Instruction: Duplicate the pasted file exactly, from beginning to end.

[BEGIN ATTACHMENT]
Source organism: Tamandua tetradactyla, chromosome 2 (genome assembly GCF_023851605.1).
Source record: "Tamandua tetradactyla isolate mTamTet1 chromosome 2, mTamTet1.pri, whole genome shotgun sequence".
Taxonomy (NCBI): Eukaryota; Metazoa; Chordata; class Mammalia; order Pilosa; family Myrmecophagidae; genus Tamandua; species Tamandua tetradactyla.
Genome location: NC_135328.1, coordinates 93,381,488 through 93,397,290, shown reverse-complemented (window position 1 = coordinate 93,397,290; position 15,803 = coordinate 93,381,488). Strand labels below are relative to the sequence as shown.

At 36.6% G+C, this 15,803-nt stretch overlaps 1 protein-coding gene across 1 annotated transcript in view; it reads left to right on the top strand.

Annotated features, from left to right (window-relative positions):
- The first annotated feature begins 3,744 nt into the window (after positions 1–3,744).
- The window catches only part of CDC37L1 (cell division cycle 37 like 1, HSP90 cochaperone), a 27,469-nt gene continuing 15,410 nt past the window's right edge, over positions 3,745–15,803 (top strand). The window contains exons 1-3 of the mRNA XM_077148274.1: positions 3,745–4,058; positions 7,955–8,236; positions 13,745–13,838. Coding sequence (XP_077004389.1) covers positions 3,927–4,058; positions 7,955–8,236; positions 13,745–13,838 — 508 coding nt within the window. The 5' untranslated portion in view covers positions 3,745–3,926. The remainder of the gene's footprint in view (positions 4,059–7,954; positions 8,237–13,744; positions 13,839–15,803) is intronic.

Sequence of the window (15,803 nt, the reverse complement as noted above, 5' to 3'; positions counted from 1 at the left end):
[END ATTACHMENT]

Source organism: Tamandua tetradactyla, chromosome 2 (genome assembly GCF_023851605.1).
Source record: "Tamandua tetradactyla isolate mTamTet1 chromosome 2, mTamTet1.pri, whole genome shotgun sequence".
Taxonomy (NCBI): Eukaryota; Metazoa; Chordata; class Mammalia; order Pilosa; family Myrmecophagidae; genus Tamandua; species Tamandua tetradactyla.
Genome location: NC_135328.1, coordinates 93,381,488 through 93,397,290, shown reverse-complemented (window position 1 = coordinate 93,397,290; position 15,803 = coordinate 93,381,488). Strand labels below are relative to the sequence as shown.

At 36.6% G+C, this 15,803-nt stretch overlaps 1 protein-coding gene across 1 annotated transcript in view; it reads left to right on the top strand.

Annotated features, from left to right (window-relative positions):
- The first annotated feature begins 3,744 nt into the window (after positions 1–3,744).
- The window catches only part of CDC37L1 (cell division cycle 37 like 1, HSP90 cochaperone), a 27,469-nt gene continuing 15,410 nt past the window's right edge, over positions 3,745–15,803 (top strand). The window contains exons 1-3 of the mRNA XM_077148274.1: positions 3,745–4,058; positions 7,955–8,236; positions 13,745–13,838. Coding sequence (XP_077004389.1) covers positions 3,927–4,058; positions 7,955–8,236; positions 13,745–13,838 — 508 coding nt within the window. The 5' untranslated portion in view covers positions 3,745–3,926. The remainder of the gene's footprint in view (positions 4,059–7,954; positions 8,237–13,744; positions 13,839–15,803) is intronic.

Sequence of the window (15,803 nt, the reverse complement as noted above, 5' to 3'; positions counted from 1 at the left end):